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William Shakespeare (1564–1616).  The Oxford Shakespeare: Poems.  1914.


“When thou shalt be dispos’d to set me light”

WHEN thou shalt be dispos’d to set me light 
And place my merit in the eye of scorn, 
Upon thy side against myself I ’ll fight, 
And prove thee virtuous, though thou art forsworn.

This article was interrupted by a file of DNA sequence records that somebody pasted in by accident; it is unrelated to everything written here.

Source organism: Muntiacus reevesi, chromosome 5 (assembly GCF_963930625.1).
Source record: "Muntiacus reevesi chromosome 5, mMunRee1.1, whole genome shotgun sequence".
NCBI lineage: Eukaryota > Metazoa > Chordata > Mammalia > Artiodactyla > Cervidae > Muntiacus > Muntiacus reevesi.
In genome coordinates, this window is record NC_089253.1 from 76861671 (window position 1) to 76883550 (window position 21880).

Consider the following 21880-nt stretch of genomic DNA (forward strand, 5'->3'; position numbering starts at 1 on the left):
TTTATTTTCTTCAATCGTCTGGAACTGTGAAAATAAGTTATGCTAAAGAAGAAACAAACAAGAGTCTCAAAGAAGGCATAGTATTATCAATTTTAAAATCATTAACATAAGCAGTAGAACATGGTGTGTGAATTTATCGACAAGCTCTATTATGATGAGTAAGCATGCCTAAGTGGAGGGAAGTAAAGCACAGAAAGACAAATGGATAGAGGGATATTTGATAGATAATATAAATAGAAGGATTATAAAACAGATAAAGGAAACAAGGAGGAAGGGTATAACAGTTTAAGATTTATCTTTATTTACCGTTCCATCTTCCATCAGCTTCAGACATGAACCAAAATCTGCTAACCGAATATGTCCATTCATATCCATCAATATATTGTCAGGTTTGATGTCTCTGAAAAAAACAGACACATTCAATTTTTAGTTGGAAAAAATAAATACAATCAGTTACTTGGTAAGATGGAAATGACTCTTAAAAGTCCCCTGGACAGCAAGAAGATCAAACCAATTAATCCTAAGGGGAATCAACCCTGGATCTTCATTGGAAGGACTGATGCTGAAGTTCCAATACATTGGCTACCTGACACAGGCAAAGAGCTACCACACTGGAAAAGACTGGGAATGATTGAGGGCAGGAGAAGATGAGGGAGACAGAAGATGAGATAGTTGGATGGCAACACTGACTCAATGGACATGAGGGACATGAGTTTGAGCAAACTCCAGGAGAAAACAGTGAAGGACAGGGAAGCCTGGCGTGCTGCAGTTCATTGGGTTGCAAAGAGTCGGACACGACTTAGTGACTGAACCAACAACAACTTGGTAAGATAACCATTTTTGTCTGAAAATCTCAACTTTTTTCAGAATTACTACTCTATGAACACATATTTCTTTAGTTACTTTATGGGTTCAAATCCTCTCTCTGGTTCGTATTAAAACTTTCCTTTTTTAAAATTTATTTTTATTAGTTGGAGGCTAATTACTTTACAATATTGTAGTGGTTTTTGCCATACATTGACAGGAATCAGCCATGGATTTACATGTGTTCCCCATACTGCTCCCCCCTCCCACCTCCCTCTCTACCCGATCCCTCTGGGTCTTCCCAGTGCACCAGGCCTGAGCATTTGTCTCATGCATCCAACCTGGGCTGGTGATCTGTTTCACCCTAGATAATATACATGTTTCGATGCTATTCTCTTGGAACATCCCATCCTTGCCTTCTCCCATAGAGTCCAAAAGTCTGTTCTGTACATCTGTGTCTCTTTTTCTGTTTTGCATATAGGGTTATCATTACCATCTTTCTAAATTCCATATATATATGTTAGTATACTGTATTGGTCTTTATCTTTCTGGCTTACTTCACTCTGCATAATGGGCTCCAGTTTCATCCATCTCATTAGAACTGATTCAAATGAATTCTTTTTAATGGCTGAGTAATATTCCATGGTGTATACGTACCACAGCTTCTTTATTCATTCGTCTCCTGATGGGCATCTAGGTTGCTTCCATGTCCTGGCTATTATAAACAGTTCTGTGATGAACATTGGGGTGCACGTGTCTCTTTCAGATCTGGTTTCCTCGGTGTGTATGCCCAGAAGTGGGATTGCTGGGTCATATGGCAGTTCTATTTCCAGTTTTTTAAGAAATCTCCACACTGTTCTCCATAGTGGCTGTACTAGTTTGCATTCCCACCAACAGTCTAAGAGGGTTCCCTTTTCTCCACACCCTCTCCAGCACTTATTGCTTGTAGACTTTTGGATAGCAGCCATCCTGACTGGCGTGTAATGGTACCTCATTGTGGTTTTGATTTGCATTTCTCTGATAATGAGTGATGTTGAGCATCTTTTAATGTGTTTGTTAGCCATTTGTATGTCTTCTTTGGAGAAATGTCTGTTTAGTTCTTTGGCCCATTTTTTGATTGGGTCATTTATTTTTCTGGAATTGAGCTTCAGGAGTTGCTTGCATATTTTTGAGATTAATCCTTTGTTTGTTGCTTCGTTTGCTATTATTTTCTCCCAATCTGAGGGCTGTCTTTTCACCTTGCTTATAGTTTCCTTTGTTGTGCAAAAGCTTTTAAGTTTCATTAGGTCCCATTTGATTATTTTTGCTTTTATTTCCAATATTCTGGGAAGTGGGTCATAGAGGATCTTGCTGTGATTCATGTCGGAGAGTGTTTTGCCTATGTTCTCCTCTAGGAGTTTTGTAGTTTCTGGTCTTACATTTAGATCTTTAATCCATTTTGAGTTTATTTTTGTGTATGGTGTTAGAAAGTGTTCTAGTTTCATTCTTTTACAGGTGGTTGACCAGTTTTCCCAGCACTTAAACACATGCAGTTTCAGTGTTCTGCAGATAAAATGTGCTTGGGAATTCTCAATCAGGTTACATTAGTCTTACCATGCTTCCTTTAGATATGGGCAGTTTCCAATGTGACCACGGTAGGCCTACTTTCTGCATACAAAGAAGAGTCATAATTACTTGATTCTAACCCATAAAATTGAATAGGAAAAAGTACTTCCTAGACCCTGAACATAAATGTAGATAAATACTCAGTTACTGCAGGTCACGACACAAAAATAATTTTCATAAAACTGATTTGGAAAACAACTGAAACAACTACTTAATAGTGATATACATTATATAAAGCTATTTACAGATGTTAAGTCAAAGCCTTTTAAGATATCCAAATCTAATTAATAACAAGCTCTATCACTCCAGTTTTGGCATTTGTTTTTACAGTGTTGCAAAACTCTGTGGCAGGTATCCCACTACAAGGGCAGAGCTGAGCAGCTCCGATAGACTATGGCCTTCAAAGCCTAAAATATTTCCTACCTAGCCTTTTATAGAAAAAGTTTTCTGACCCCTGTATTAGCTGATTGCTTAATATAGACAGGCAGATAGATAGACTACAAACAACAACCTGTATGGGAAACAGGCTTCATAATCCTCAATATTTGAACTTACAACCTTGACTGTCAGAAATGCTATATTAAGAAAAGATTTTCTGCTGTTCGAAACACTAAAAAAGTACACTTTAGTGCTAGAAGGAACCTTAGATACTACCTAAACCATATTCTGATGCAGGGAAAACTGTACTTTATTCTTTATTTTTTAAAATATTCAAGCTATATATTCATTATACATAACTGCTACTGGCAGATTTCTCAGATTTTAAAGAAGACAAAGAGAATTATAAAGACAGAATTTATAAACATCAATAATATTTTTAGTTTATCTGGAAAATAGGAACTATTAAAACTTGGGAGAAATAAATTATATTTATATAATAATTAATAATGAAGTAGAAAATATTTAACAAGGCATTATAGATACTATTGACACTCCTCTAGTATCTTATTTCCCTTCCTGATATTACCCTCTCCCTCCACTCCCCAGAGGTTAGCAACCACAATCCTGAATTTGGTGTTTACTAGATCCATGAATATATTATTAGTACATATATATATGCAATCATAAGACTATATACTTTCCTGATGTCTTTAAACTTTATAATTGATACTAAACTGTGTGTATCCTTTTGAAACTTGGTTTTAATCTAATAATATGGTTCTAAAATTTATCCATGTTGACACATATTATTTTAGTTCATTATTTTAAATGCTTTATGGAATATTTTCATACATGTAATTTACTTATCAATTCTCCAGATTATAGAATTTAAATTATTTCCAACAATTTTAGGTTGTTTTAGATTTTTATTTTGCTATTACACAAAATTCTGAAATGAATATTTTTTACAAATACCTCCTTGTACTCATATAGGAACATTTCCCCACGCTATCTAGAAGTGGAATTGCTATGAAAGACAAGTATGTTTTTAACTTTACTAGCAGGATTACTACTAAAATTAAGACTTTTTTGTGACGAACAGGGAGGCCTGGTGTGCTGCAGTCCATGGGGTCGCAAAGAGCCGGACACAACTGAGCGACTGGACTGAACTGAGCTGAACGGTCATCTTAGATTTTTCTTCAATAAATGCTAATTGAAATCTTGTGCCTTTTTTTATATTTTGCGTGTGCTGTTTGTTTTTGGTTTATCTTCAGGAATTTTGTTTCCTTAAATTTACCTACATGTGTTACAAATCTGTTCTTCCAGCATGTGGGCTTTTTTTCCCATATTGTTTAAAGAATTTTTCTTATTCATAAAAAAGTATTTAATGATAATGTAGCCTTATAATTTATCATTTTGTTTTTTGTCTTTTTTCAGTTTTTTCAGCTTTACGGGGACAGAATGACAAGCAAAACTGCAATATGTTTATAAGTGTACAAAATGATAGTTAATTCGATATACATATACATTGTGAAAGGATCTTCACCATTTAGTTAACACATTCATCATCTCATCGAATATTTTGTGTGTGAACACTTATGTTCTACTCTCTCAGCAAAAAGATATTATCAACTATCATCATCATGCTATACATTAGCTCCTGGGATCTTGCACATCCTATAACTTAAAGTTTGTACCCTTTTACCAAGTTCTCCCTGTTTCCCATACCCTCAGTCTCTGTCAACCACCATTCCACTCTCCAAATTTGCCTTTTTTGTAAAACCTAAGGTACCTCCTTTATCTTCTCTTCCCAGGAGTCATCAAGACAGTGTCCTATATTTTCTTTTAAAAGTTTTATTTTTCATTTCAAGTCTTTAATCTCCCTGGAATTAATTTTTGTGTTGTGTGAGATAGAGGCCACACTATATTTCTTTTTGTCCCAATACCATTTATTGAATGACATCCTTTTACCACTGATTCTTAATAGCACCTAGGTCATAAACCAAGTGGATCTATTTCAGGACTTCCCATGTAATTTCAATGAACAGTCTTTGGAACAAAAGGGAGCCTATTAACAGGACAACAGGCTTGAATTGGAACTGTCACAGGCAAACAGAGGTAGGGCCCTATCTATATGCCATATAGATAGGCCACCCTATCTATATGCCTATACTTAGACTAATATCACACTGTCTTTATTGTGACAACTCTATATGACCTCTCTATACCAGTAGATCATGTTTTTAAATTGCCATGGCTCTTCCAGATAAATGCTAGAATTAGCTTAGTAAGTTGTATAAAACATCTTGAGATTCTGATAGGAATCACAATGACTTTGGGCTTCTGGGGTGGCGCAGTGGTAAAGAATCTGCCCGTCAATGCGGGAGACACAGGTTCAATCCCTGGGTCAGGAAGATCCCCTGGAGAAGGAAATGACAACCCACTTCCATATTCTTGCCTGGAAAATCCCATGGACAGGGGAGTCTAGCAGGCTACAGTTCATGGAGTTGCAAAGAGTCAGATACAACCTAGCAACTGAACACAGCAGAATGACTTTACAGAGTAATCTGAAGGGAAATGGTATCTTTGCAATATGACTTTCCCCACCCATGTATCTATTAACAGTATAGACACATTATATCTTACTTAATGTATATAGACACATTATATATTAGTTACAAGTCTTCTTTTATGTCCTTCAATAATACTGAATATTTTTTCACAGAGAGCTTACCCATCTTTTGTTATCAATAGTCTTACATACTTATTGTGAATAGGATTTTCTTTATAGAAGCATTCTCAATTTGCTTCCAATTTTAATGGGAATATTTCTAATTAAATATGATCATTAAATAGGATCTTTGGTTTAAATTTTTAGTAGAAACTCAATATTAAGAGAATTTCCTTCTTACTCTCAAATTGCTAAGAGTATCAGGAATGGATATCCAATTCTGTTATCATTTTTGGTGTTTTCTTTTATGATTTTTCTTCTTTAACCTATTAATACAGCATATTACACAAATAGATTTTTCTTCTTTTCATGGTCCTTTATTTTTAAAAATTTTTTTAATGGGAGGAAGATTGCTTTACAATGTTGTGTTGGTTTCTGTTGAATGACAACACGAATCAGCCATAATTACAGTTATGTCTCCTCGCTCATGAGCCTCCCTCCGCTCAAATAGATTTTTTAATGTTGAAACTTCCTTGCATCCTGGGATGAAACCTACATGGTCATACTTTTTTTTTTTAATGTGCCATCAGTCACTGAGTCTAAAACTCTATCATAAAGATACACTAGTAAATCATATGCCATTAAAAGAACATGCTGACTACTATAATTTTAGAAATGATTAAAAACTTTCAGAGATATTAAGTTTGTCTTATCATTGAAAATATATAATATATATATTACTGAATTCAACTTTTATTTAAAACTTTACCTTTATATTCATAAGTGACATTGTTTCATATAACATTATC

With mine own weakness, being best acquainted,         5
Upon thy part I can set down a story 
Of faults conceal’d, wherein I am attainted; 
That thou in losing me shalt win much glory: 
And I by this will be a gainer too; 
For bending all my loving thoughts on thee,  10
The injuries that to myself I do, 
Doing thee vantage, double-vantage me. 
  Such is my love, to thee I so belong, 
  That for thy right myself will bear all wrong. 



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